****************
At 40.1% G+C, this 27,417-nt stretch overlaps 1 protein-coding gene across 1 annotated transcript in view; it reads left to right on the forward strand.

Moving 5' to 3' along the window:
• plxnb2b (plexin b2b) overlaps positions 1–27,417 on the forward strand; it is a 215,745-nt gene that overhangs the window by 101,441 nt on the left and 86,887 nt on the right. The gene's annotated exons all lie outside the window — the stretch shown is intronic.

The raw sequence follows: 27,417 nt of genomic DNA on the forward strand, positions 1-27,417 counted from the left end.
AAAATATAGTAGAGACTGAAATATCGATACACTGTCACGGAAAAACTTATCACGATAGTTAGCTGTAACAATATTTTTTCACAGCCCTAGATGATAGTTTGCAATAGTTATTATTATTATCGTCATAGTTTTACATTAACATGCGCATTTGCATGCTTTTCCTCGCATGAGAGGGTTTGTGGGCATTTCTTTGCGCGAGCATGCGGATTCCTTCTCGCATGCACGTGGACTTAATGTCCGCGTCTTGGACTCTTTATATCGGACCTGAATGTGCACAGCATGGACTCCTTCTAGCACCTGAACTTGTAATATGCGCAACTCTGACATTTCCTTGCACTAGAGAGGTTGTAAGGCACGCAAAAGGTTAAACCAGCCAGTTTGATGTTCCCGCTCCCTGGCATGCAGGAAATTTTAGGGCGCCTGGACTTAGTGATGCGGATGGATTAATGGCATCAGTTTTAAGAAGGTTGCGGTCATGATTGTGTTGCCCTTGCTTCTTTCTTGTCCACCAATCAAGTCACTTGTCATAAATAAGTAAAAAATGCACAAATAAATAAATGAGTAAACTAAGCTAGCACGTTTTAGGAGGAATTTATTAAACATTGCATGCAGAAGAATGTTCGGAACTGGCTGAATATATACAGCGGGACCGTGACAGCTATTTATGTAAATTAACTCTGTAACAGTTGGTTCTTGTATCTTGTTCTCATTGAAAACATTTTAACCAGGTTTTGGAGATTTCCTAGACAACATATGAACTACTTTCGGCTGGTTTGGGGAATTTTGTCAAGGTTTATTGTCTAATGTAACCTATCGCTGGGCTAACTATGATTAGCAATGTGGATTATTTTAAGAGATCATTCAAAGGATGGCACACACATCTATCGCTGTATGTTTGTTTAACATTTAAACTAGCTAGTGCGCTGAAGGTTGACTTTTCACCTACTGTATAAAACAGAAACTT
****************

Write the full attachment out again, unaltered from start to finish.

At 40.1% G+C, this 27,417-nt stretch overlaps 1 protein-coding gene across 1 annotated transcript in view; it reads left to right on the forward strand.

Moving 5' to 3' along the window:
• plxnb2b (plexin b2b) overlaps positions 1–27,417 on the forward strand; it is a 215,745-nt gene that overhangs the window by 101,441 nt on the left and 86,887 nt on the right. The gene's annotated exons all lie outside the window — the stretch shown is intronic.

The raw sequence follows: 27,417 nt of genomic DNA on the forward strand, positions 1-27,417 counted from the left end.
AAAATATAGTAGAGACTGAAATATCGATACACTGTCACGGAAAAACTTATCACGATAGTTAGCTGTAACAATATTTTTTCACAGCCCTAGATGATAGTTTGCAATAGTTATTATTATTATCGTCATAGTTTTACATTAACATGCGCATTTGCATGCTTTTCCTCGCATGAGAGGGTTTGTGGGCATTTCTTTGCGCGAGCATGCGGATTCCTTCTCGCATGCACGTGGACTTAATGTCCGCGTCTTGGACTCTTTATATCGGACCTGAATGTGCACAGCATGGACTCCTTCTAGCACCTGAACTTGTAATATGCGCAACTCTGACATTTCCTTGCACTAGAGAGGTTGTAAGGCACGCAAAAGGTTAAACCAGCCAGTTTGATGTTCCCGCTCCCTGGCATGCAGGAAATTTTAGGGCGCCTGGACTTAGTGATGCGGATGGATTAATGGCATCAGTTTTAAGAAGGTTGCGGTCATGATTGTGTTGCCCTTGCTTCTTTCTTGTCCACCAATCAAGTCACTTGTCATAAATAAGTAAAAAATGCACAAATAAATAAATGAGTAAACTAAGCTAGCACGTTTTAGGAGGAATTTATTAAACATTGCATGCAGAAGAATGTTCGGAACTGGCTGAATATATACAGCGGGACCGTGACAGCTATTTATGTAAATTAACTCTGTAACAGTTGGTTCTTGTATCTTGTTCTCATTGAAAACATTTTAACCAGGTTTTGGAGATTTCCTAGACAACATATGAACTACTTTCGGCTGGTTTGGGGAATTTTGTCAAGGTTTATTGTCTAATGTAACCTATCGCTGGGCTAACTATGATTAGCAATGTGGATTATTTTAAGAGATCATTCAAAGGATGGCACACACATCTATCGCTGTATGTTTGTTTAACATTTAAACTAGCTAGTGCGCTGAAGGTTGACTTTTCACCTACTGTATAAAACAGAAACTT